Soft lighting, typically from a north-facing window, was popular before 1920 and rediscovered in the 1970s with the advent of softboxes, umbrellas and flash bounce light. If you want to capture the 1950s in your image, hard light works pretty well.

Another trick is to change the spectral sensitivity of your ‘film’ by using Photoshop. Choose IMAGE> ADJUSTMENTS> BLACK AND WHITE > then use the sliders to boost the blue/cyan/green and reduce the red/yellow. This makes the image look as though it was taken with orthochromatic film, not the more accurate panchromatic films introduced in the late 1950s. [figure 4]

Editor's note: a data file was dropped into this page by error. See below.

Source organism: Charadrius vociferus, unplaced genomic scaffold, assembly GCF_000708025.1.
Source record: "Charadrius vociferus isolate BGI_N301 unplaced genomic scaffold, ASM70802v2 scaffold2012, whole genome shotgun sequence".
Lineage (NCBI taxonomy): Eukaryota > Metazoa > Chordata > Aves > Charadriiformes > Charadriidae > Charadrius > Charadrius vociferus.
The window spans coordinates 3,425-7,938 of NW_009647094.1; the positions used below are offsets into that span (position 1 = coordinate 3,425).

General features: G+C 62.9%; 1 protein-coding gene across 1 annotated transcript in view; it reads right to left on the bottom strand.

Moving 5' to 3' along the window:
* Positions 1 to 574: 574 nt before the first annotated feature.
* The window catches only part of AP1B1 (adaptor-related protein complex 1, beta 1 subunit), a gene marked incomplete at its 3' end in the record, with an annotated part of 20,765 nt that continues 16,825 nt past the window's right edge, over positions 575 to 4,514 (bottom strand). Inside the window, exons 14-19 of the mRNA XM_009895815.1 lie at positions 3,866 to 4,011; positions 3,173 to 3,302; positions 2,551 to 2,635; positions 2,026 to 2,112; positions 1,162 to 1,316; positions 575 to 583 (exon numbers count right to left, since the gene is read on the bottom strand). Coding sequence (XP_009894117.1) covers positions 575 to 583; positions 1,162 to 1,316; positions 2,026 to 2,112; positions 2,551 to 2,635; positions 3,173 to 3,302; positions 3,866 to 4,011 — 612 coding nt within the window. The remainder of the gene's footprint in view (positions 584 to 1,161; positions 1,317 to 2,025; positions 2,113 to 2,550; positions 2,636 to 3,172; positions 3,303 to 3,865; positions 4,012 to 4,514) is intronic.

Figure 4

Bare Bulb Lighting Technique

How do you accomplish bare bulb lighting? The short answer is to make your light source resemble the characteristics of a bare flashbulb. (Attention those in your 20's: search Wikipedia if you’ve never heard of a flashbulb.) As previously stated, that means hard light, but there’s more to the story.

Back in the days of flashbulbs, photographers often connected several flash units together and fired them at the same time to cover a very large area. The light was harsh, but bright. When the flash units were positioned carefully, dramatic lighting was possible. Assistants with gloves popped out the spent bulbs and placed new ones into the flash guns for the next shot. Accidents from mistimed exposures were inevitable, and even though the bulbs were dipped in clear lacquer to prevent shattering glass, hands and faces were burned. Those unlucky assistants were the first "flash slaves". (Couldn't resist that one!)